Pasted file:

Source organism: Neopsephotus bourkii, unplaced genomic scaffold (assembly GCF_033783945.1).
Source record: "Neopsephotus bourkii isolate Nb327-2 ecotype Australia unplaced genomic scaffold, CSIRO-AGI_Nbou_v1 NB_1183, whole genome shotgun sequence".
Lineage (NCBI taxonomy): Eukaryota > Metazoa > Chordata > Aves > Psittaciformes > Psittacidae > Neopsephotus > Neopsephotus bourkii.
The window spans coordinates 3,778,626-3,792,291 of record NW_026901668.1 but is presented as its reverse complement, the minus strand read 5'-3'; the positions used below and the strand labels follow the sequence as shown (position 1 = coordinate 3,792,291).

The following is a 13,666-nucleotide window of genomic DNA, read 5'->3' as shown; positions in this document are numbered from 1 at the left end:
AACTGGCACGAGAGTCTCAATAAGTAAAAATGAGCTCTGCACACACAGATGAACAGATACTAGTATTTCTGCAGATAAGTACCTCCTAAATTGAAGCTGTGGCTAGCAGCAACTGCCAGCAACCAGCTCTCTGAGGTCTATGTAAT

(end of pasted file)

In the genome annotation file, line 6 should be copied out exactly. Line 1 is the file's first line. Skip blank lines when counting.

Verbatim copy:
AACTGGCACGAGAGTCTCAATAAGTAAAAATGAGCTCTGCACACACAGATGAACAGATACTAGTATTTCTGCAGATAAGTACCTCCTAAATTGAAGCTGTGGCTAGCAGCAACTGCCAGCAACCAGCTCTCTGAGGTCTATGTAAT